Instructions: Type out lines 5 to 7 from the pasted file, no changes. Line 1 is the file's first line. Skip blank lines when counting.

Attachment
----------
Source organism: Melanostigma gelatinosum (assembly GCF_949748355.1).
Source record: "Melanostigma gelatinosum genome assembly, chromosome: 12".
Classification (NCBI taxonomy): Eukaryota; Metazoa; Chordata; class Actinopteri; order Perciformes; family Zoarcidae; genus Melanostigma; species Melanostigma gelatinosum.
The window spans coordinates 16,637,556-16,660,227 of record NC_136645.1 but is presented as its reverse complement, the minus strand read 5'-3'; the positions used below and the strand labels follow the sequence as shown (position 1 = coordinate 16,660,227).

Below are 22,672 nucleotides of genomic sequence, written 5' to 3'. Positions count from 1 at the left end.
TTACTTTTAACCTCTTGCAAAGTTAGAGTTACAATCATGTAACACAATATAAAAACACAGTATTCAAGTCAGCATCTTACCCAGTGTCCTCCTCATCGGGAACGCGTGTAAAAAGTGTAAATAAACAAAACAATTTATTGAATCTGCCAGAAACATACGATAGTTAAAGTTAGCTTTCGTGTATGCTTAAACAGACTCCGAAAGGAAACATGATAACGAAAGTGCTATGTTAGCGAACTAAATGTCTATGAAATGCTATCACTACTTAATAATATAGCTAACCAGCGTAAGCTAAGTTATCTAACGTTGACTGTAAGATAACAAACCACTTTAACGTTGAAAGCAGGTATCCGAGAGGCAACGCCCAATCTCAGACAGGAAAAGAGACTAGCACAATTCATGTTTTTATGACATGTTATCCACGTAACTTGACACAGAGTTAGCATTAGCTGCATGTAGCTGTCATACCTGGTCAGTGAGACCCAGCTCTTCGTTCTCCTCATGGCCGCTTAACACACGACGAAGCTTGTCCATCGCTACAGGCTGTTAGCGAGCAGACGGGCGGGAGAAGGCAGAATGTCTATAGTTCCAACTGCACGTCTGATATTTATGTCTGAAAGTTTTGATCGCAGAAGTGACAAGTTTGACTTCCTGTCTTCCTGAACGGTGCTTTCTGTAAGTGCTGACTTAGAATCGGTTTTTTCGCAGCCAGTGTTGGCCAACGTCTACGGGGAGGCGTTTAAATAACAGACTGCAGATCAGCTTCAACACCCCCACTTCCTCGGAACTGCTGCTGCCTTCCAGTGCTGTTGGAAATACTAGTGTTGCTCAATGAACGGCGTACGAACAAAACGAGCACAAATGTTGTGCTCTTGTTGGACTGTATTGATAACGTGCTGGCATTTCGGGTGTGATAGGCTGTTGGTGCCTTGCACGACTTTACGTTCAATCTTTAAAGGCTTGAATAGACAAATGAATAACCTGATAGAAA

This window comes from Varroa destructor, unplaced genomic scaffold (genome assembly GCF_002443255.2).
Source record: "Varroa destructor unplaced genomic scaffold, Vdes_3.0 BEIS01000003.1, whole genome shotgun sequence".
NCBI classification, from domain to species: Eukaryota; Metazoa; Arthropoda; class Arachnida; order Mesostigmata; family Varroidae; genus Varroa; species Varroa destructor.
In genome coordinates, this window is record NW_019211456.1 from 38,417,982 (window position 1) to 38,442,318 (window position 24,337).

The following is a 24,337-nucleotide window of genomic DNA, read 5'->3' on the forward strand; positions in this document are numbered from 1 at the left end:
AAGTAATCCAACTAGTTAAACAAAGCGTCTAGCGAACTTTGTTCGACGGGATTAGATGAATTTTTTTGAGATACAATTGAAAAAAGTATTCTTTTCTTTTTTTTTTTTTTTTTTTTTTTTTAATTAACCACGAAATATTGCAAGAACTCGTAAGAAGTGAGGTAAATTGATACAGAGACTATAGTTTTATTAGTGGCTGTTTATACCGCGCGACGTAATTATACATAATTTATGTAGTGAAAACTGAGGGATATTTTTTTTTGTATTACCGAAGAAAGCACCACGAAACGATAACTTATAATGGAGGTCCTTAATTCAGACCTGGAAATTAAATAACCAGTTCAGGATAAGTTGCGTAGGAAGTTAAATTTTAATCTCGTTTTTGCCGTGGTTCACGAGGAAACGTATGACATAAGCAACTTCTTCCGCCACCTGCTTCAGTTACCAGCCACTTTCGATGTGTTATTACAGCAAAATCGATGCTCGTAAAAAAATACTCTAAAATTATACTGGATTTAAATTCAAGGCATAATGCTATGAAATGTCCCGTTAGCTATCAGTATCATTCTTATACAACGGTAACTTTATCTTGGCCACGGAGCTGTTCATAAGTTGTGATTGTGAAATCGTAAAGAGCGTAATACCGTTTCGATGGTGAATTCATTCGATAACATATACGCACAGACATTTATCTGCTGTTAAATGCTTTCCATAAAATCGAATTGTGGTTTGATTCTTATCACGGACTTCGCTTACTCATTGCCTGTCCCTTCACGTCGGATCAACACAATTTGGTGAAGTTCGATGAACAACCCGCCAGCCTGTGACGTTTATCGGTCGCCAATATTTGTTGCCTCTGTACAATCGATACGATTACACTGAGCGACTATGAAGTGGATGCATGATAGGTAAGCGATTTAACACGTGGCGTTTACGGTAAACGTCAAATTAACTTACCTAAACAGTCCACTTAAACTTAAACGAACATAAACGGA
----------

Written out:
Below are 22,672 nucleotides of genomic sequence, written 5' to 3'. Positions count from 1 at the left end.
TTACTTTTAACCTCTTGCAAAGTTAGAGTTACAATCATGTAACACAATATAAAAACACAGTATTCAAGTCAGCATCTTACCCAGTGTCCTCCTCATCGGGAACGCGTGTAAAAAGTGTAAATAAACAAAACAATTTATTGAATCTGCCAGAAACATACGATAGTTAAAGTTAGCTTTCGTGTATGCTTAAACAGACTCCGAAAGGAAACATGATAACGAAAGTGCTATGTTAGCGAACTAAATGTCTATGAAATGCTATCACTACTTAATAATATAGCTAACCAGCGTAAGCTAAGTTATCTAACGTTGACTGTAAGATAACAAACCACTTTAACGTTGAAAGCAGGTATCCGAGAGGCAACGCCCAATCTCAGACAGGAAAAGAGACTAGCACAATTCATGTTTTTATGACATGTTATCCACGTAACTTGACACAGAGTTAGCATTAGCTGCATGTAGCTGTCATACCTGGTCAGTGAGACCCAGCTCTTCGTTCTCCTCATGGCCGCTTAACACACGACGAAGCTTGTCCATCGCTACAGGCTGTTAGCGAGCAGACGGGCGGGAGAAGGCAGAATGTCTATAGTTCCAACTGCACGTCTGATATTTATGTCTGAAAGTTTTGATCGCAGAAGTGACAAGTTTGACTTCCTGTCTTCCTGAACGGTGCTTTCTGTAAGTGCTGACTTAGAATCGGTTTTTTCGCAGCCAGTGTTGGCCAACGTCTACGGGGAGGCGTTTAAATAACAGACTGCAGATCAGCTTCAACACCCCCACTTCCTCGGAACTGCTGCTGCCTTCCAGTGCTGTTGGAAATACTAGTGTTGCTCAATGAACGGCGTACGAACAAAACGAGCACAAATGTTGTGCTCTTGTTGGACTGTATTGATAACGTGCTGGCATTTCGGGTGTGATAGGCTGTTGGTGCCTTGCACGACTTTACGTTCAATCTTTAAAGGCTTGAATAGACAAATGAATAACCTGATAGAAA

This window comes from Varroa destructor, unplaced genomic scaffold (genome assembly GCF_002443255.2).